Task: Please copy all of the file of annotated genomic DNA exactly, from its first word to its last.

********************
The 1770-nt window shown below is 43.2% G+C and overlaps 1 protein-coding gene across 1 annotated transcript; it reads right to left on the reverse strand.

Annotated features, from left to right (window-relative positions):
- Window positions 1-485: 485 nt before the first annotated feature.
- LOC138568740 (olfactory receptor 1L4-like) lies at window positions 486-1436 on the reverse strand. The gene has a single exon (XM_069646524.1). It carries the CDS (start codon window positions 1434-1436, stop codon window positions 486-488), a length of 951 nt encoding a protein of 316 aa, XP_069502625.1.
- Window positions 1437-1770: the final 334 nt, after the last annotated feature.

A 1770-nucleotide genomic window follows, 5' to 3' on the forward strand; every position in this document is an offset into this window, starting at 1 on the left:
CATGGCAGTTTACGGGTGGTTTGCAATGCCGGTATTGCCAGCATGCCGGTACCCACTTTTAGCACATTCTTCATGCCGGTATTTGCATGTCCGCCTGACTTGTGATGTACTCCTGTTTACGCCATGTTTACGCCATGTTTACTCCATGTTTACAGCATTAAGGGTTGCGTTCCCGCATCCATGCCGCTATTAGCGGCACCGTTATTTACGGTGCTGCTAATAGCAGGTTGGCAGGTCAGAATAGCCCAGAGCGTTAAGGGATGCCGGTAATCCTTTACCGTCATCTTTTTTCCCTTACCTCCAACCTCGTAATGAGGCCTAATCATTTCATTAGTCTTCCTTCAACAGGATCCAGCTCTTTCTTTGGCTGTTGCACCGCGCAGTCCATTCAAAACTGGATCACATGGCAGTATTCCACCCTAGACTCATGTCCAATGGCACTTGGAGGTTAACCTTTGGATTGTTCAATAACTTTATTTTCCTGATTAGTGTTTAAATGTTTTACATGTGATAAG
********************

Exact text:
The 1770-nt window shown below is 43.2% G+C and overlaps 1 protein-coding gene across 1 annotated transcript; it reads right to left on the reverse strand.

Annotated features, from left to right (window-relative positions):
- Window positions 1-485: 485 nt before the first annotated feature.
- LOC138568740 (olfactory receptor 1L4-like) lies at window positions 486-1436 on the reverse strand. The gene has a single exon (XM_069646524.1). It carries the CDS (start codon window positions 1434-1436, stop codon window positions 486-488), a length of 951 nt encoding a protein of 316 aa, XP_069502625.1.
- Window positions 1437-1770: the final 334 nt, after the last annotated feature.

A 1770-nucleotide genomic window follows, 5' to 3' on the forward strand; every position in this document is an offset into this window, starting at 1 on the left:
CATGGCAGTTTACGGGTGGTTTGCAATGCCGGTATTGCCAGCATGCCGGTACCCACTTTTAGCACATTCTTCATGCCGGTATTTGCATGTCCGCCTGACTTGTGATGTACTCCTGTTTACGCCATGTTTACGCCATGTTTACTCCATGTTTACAGCATTAAGGGTTGCGTTCCCGCATCCATGCCGCTATTAGCGGCACCGTTATTTACGGTGCTGCTAATAGCAGGTTGGCAGGTCAGAATAGCCCAGAGCGTTAAGGGATGCCGGTAATCCTTTACCGTCATCTTTTTTCCCTTACCTCCAACCTCGTAATGAGGCCTAATCATTTCATTAGTCTTCCTTCAACAGGATCCAGCTCTTTCTTTGGCTGTTGCACCGCGCAGTCCATTCAAAACTGGATCACATGGCAGTATTCCACCCTAGACTCATGTCCAATGGCACTTGGAGGTTAACCTTTGGATTGTTCAATAACTTTATTTTCCTGATTAGTGTTTAAATGTTTTACATGTGATAAG